The spike in daily reported cases was mainly attributed to data coming back late from labs for three days in a row.

So far, 3,902 of all the county’s COVID-19 patients had been hospitalized at some point while battling the illness. On Wednesday, there were 1,791 coronavirus patients still being treated at hospitals in L.A. County, Ferrer said.

In anticipation of a surge in cases, officials across the state have been scrambling to add more hospital beds to the system and bring in more health care workers, including by getting medical professionals out of retirement and having a U.S. Navy hospital ship dock in L.A. to help lessen the load on local hospitals.

Ghaly said that current projections show local hospitals will be able to meet the demand, even at the virus’ projected peak. This includes demand for intensive care hospitalizations and ventilators.

“Data shows that, to date, there continues to be a leveling off of the cases of COVID-19, however new infections are not yet decreasing and we continue to have a need to maintain physical distancing measures to prevent an increase in cases of COVID-19 and to avoid an excessive strain on the hospital system across the county,” Ghaly said.

She attributed the leveling off in COVID-19 cases to the county’s residents, who have largely been complying with social distancing measures.

The county’s model found that though the number of daily COVID-19 hospitalizations have not decreased, they are projected to remain fairly steady.

But Ghaly emphasized the data and circumstances continue to change, and so will projections.

It all depends on how much residents adhere to social distancing guidelines and whether there is a spike in cases, she said.

Ghaly said the supply of available hospital beds in L.A. County is finite and is affected by the hospitals’ ability to adequately staff those beds.

“Health care workers have been one of the many heroes of the COVID-19 response in this county, across California, and nationwide,” Ghaly said. “But we have to remember that they’re also human, and if a hospital’s ability to staff its beds changes, then we have to reduce the available bed capacity.”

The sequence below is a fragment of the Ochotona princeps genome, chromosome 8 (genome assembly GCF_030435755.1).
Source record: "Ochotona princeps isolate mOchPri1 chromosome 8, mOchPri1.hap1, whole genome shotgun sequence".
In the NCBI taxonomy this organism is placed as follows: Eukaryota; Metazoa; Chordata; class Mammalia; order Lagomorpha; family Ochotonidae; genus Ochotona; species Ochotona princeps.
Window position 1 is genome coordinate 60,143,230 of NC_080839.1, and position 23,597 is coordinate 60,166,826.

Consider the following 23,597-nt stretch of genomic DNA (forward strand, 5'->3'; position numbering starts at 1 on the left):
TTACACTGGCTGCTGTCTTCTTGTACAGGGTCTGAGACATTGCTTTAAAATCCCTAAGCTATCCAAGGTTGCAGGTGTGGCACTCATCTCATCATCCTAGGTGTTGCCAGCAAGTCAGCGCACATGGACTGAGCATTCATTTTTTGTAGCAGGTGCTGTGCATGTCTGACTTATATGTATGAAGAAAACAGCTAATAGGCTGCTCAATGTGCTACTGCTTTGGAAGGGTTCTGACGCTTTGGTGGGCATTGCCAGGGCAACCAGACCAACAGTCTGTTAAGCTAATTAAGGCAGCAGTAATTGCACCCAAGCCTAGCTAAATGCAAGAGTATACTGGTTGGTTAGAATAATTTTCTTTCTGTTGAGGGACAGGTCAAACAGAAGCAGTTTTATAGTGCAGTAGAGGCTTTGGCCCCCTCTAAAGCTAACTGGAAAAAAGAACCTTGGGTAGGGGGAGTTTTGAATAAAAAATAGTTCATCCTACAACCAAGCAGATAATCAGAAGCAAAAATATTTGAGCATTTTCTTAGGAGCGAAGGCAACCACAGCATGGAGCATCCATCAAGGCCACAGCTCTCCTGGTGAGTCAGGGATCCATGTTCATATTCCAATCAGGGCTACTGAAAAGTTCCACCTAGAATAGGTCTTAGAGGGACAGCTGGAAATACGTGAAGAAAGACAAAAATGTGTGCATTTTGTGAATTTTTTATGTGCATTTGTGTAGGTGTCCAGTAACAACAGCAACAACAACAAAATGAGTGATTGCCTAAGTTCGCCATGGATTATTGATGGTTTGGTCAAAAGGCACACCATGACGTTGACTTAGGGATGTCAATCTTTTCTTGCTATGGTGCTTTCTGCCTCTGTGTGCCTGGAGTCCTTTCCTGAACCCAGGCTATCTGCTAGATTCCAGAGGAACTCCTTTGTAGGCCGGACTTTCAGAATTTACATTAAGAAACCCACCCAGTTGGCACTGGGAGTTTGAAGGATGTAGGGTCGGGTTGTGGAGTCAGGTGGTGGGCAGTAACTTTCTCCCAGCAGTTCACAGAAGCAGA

Physical distancing at the core of stopping COVID-19 spread

Ghaly again on Wednesday stressed that if social distancing measures stopped or were reduced too soon, most of the county’s population could become infected by Aug. 1.

If people continue to stay home at current levels, county officials expect around 11% of the population will be infected by that date, she said.

Some neighboring counties have started easing some restrictions on movement, like Riverside and Orange counties allowing golf courses to open, or San Bernardino County opening up parks and trails in addition to golf courses.

Ferrer urged L.A. County residents to not flock to other counties while restrictions are still in place in their home county.

“We remain committed with our health partners to safely ease restrictions so people can return to work and reunite with loved ones. Keep in mind, science and data will guide our decision,” said chairwoman of the L.A. County Board of Supervisors Kathryn Barger said.

Statewide, 1,268 people had died of COVID-19 as of Tuesday, and the number of people hospitalized for the illness continues to increase incrementally, according to Gov. Gavin Newsom.

Nearly 36,000 people had tested positive for the coronavirus across California as of Wednesday, according to a tally by the Los Angeles Times.